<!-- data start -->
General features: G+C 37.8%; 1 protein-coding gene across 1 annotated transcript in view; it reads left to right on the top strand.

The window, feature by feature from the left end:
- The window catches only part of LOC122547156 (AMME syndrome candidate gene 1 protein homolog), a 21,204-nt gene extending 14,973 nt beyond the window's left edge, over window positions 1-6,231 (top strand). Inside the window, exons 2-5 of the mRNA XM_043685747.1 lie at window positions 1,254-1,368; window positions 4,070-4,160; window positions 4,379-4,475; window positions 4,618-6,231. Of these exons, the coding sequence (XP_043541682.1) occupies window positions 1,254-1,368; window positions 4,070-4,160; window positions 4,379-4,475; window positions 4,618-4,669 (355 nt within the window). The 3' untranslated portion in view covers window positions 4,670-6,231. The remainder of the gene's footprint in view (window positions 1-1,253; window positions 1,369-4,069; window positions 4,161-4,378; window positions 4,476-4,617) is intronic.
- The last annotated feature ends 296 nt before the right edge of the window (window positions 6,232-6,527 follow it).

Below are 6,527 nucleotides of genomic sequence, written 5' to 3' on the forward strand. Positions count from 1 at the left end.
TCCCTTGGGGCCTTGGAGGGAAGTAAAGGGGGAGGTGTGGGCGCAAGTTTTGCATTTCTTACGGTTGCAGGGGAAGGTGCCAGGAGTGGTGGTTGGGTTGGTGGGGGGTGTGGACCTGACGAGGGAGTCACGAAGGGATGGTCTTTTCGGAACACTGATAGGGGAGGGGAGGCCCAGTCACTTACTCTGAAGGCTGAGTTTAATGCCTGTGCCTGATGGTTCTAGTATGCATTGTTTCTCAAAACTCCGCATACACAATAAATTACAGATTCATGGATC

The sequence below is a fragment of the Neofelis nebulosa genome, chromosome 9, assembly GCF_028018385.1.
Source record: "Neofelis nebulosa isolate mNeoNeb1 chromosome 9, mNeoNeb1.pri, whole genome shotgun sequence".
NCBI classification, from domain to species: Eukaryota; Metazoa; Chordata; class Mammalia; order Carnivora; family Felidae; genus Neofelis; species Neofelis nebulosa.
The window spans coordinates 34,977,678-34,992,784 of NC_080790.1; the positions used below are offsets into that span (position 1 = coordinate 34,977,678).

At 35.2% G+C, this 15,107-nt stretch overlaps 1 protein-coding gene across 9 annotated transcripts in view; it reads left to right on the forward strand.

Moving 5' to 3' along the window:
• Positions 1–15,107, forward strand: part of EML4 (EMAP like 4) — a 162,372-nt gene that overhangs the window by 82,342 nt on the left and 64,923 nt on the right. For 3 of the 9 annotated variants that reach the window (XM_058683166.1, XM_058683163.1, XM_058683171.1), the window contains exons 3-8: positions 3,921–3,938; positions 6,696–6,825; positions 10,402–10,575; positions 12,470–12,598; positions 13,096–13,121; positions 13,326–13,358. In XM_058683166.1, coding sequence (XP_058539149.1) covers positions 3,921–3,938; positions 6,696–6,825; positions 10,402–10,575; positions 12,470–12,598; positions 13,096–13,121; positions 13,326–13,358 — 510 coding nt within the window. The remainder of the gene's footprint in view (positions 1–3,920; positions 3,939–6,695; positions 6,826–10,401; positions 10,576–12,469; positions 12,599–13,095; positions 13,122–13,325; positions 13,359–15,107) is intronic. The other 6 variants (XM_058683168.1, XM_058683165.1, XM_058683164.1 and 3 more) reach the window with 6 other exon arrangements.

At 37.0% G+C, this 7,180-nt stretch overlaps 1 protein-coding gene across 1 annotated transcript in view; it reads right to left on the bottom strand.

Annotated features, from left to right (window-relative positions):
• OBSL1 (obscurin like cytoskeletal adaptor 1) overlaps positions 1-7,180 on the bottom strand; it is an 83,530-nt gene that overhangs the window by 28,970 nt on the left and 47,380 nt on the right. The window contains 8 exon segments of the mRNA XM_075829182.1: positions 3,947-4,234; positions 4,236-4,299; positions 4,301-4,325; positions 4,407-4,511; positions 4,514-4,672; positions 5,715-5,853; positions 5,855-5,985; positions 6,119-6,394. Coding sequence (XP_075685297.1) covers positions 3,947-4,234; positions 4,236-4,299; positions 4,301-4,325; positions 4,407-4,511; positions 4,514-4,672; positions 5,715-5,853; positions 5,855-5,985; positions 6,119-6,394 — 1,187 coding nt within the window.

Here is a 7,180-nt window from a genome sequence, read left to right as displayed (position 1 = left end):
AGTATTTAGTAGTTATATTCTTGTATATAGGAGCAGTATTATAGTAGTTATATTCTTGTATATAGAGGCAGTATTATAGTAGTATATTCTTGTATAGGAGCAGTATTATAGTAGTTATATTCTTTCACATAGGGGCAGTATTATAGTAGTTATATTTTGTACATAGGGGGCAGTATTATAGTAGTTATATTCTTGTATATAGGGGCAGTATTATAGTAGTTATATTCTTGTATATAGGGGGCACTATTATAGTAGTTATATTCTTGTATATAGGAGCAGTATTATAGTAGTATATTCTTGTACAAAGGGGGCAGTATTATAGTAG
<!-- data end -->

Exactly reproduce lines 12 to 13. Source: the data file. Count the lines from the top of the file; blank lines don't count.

Moving 5' to 3' along the window:
• Positions 1–15,107, forward strand: part of EML4 (EMAP like 4) — a 162,372-nt gene that overhangs the window by 82,342 nt on the left and 64,923 nt on the right. For 3 of the 9 annotated variants that reach the window (XM_058683166.1, XM_058683163.1, XM_058683171.1), the window contains exons 3-8: positions 3,921–3,938; positions 6,696–6,825; positions 10,402–10,575; positions 12,470–12,598; positions 13,096–13,121; positions 13,326–13,358. In XM_058683166.1, coding sequence (XP_058539149.1) covers positions 3,921–3,938; positions 6,696–6,825; positions 10,402–10,575; positions 12,470–12,598; positions 13,096–13,121; positions 13,326–13,358 — 510 coding nt within the window. The remainder of the gene's footprint in view (positions 1–3,920; positions 3,939–6,695; positions 6,826–10,401; positions 10,576–12,469; positions 12,599–13,095; positions 13,122–13,325; positions 13,359–15,107) is intronic. The other 6 variants (XM_058683168.1, XM_058683165.1, XM_058683164.1 and 3 more) reach the window with 6 other exon arrangements.